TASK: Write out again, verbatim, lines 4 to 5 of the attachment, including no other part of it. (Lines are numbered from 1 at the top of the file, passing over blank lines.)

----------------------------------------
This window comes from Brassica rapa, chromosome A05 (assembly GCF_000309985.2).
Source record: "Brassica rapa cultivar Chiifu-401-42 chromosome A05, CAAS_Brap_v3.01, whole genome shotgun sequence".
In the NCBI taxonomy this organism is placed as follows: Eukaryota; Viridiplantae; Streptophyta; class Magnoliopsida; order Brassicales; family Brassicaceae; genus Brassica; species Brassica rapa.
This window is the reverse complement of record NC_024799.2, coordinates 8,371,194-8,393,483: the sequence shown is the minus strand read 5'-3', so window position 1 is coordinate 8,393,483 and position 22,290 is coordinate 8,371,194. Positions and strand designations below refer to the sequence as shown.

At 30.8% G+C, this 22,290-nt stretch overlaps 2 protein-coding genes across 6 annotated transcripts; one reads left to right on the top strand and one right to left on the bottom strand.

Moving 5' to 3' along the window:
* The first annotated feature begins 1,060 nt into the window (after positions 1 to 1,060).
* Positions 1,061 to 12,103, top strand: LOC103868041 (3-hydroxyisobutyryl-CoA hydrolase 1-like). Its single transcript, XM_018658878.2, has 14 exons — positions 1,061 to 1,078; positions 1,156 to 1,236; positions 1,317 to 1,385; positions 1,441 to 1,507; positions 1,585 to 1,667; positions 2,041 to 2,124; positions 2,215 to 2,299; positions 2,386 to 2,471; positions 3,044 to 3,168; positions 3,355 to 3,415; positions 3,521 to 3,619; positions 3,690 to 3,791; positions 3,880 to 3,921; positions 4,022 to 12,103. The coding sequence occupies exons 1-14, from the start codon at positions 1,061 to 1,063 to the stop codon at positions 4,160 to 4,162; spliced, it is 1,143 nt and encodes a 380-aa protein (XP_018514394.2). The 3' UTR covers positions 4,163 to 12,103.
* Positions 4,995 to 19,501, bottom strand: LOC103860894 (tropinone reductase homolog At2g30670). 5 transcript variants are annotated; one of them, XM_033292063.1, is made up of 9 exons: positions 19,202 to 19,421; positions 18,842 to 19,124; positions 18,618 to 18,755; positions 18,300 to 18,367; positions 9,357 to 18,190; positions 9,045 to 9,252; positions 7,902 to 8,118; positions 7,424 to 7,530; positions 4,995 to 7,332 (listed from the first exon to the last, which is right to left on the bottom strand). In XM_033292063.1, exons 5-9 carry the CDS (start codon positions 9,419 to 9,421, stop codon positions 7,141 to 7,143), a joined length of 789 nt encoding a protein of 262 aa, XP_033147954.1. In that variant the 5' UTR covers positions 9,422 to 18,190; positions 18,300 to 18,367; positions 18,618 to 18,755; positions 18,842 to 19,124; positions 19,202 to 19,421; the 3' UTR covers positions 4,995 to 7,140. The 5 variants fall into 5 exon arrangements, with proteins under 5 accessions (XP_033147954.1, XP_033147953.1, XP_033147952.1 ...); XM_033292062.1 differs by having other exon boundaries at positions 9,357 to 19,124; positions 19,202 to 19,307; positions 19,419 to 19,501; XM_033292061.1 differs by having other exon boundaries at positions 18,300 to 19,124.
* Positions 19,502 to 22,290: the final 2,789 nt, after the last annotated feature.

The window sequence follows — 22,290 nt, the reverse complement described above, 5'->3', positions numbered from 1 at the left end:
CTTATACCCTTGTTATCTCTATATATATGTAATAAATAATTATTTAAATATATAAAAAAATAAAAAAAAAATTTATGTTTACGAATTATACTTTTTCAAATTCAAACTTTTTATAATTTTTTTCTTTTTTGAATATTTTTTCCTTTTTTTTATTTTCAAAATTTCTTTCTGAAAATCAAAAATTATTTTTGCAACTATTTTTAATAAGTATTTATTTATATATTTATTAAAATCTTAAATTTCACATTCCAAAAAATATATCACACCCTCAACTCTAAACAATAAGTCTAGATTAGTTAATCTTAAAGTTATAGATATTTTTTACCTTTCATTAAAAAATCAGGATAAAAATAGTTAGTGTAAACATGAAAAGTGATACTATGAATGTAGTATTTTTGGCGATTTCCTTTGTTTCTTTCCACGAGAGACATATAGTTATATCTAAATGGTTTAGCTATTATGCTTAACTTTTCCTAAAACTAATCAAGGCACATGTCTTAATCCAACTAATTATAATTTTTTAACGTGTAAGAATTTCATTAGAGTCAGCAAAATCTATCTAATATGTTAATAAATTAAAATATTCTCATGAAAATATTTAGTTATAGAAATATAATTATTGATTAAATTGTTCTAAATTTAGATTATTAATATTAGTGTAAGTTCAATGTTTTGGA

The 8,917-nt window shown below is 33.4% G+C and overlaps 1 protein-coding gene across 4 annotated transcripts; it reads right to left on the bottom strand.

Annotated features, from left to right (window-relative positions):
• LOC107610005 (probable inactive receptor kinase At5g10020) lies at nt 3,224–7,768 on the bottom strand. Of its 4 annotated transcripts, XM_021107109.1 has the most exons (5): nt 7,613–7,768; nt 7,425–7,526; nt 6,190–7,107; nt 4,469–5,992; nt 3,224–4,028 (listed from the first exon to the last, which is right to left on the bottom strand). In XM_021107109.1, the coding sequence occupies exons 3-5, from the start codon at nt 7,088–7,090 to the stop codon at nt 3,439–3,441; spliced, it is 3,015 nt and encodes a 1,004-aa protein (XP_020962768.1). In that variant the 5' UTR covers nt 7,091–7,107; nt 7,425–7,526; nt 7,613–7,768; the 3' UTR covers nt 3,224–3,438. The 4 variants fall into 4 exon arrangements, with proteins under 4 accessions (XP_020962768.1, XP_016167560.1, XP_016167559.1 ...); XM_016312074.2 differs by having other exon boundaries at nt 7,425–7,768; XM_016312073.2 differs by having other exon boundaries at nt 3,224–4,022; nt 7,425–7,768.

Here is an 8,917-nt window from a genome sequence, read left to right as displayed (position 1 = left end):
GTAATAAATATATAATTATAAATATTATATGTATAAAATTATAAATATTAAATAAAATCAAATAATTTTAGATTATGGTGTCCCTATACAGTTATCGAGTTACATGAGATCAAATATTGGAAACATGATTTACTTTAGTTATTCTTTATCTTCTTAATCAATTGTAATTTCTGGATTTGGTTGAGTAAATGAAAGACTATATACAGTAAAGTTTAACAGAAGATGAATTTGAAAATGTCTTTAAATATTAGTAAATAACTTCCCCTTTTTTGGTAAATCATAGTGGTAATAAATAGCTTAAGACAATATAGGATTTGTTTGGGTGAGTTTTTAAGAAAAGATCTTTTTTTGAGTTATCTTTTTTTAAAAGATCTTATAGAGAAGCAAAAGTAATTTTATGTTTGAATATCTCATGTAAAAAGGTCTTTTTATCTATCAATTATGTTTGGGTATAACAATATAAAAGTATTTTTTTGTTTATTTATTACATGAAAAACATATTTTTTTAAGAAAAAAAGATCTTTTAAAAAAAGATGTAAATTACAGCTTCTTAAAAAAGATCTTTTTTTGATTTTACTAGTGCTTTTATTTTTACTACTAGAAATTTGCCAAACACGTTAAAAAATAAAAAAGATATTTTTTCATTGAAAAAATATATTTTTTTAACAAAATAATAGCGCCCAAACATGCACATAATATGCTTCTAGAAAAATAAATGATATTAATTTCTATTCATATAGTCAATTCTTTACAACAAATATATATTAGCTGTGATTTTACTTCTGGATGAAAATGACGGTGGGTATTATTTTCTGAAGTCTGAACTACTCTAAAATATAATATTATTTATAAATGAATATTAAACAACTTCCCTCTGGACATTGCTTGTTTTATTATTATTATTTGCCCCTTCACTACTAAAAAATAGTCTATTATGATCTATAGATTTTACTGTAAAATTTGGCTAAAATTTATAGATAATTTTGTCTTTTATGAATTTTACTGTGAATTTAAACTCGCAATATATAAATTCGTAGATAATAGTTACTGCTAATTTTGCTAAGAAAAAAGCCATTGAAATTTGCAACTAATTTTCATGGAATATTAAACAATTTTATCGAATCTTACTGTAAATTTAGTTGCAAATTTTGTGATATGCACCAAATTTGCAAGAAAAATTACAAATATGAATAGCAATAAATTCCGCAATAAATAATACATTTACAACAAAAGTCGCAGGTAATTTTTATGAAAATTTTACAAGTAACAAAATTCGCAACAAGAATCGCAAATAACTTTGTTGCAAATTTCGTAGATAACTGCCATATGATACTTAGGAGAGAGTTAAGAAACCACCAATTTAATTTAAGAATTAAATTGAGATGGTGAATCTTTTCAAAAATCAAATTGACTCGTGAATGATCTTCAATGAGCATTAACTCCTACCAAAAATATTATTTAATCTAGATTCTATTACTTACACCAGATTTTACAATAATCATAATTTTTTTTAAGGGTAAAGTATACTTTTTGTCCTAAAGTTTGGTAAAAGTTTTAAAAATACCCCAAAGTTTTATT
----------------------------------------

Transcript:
This window is the reverse complement of record NC_024799.2, coordinates 8,371,194-8,393,483: the sequence shown is the minus strand read 5'-3', so window position 1 is coordinate 8,393,483 and position 22,290 is coordinate 8,371,194. Positions and strand designations below refer to the sequence as shown.

At 30.8% G+C, this 22,290-nt stretch overlaps 2 protein-coding genes across 6 annotated transcripts; one reads left to right on the top strand and one right to left on the bottom strand.